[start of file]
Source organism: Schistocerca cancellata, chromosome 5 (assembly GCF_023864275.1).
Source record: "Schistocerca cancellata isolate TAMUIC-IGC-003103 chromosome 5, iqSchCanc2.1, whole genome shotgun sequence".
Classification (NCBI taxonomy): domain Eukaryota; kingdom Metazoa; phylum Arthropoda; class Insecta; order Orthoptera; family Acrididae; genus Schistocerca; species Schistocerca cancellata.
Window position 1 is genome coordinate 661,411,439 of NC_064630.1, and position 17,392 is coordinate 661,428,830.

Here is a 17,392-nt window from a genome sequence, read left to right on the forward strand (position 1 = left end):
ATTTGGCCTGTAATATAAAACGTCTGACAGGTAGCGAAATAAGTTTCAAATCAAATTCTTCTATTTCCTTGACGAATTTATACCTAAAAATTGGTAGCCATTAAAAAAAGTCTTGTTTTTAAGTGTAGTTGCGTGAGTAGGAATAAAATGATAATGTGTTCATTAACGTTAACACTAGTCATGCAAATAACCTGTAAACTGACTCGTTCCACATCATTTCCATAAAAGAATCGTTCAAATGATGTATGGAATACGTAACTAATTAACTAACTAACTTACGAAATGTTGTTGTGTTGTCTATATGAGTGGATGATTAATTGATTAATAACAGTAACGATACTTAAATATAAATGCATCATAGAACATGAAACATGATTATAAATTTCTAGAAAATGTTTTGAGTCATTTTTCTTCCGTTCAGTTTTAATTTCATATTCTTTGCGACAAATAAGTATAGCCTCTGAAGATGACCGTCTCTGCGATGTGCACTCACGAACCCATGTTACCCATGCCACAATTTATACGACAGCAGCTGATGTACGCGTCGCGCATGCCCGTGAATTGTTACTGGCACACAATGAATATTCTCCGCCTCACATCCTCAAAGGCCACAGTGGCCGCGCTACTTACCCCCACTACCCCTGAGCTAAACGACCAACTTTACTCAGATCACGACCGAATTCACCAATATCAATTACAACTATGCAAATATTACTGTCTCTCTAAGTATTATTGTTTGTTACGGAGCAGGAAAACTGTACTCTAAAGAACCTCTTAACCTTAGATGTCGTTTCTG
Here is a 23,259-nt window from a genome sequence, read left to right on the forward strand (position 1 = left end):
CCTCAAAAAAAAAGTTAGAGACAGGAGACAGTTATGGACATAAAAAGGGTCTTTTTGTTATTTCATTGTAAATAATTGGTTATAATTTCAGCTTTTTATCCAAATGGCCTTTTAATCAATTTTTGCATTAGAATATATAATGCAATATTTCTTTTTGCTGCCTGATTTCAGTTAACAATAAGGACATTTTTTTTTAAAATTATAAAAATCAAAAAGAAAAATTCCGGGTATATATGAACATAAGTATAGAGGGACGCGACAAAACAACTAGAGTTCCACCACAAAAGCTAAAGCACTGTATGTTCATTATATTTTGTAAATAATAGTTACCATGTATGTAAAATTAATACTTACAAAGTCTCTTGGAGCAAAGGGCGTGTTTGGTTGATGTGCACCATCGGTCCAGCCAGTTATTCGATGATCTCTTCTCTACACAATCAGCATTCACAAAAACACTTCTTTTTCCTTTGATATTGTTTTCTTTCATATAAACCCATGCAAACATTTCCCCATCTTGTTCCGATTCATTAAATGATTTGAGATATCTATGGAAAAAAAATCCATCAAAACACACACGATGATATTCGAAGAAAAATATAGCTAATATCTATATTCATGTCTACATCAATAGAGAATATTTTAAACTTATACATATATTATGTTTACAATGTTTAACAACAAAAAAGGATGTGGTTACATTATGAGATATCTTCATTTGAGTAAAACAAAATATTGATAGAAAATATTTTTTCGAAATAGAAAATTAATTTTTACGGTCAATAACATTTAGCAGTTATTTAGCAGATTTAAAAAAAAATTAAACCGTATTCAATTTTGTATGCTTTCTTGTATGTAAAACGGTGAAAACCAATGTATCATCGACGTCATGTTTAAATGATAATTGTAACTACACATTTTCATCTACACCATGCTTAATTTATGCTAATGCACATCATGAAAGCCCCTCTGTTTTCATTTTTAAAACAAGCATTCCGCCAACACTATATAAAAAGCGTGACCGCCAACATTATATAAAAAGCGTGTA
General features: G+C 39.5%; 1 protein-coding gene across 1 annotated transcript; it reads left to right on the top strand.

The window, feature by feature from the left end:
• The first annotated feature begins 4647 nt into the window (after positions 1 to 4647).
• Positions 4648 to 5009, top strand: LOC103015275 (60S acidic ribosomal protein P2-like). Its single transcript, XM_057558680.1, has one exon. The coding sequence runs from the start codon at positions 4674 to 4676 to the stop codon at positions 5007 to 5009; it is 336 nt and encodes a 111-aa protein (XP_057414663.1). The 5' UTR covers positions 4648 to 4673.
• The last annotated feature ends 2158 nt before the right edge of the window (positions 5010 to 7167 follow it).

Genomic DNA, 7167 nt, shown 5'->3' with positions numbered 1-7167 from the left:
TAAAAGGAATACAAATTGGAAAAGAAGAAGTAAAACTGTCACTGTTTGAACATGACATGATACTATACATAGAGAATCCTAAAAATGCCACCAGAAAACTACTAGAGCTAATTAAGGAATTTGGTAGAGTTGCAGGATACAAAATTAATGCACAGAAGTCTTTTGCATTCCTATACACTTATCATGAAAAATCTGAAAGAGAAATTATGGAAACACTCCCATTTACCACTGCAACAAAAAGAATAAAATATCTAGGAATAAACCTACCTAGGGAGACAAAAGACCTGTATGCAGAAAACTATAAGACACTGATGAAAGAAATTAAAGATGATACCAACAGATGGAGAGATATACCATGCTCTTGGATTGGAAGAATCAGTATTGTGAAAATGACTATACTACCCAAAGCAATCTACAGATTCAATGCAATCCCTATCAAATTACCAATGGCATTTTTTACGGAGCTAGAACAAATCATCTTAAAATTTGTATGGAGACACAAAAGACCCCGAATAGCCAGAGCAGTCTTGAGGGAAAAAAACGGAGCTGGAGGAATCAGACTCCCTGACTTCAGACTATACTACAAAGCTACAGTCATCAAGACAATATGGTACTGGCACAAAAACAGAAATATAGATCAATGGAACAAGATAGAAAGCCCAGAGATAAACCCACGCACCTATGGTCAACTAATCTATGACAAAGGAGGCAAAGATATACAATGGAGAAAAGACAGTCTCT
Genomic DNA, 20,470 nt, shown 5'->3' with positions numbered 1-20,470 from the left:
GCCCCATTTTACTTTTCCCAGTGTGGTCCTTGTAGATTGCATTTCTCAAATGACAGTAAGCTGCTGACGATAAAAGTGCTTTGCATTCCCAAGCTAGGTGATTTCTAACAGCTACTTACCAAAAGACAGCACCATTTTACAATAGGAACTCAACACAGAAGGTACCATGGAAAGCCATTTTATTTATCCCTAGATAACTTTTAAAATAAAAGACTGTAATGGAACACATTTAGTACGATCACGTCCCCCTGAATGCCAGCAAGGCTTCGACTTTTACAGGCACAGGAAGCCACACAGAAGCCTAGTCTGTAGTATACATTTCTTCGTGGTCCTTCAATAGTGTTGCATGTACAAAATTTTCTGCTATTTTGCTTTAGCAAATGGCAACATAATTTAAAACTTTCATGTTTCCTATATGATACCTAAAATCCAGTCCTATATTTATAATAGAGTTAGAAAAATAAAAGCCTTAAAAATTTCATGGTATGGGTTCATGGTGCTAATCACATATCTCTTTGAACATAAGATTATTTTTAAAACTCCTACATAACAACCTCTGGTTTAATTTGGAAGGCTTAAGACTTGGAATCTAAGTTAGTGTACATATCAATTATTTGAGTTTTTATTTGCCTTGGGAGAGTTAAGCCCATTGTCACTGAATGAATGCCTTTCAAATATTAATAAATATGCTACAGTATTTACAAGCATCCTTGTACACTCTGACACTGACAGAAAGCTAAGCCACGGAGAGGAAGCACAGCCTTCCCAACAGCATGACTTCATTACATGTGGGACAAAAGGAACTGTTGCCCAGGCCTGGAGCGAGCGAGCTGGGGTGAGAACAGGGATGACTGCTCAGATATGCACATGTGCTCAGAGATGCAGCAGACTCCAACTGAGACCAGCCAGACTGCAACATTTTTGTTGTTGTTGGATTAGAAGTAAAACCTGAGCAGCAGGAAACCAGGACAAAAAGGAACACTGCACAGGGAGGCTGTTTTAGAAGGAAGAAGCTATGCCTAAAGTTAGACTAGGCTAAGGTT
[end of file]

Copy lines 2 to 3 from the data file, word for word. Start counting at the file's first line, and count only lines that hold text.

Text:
Source record: "Schistocerca cancellata isolate TAMUIC-IGC-003103 chromosome 5, iqSchCanc2.1, whole genome shotgun sequence".
Classification (NCBI taxonomy): domain Eukaryota; kingdom Metazoa; phylum Arthropoda; class Insecta; order Orthoptera; family Acrididae; genus Schistocerca; species Schistocerca cancellata.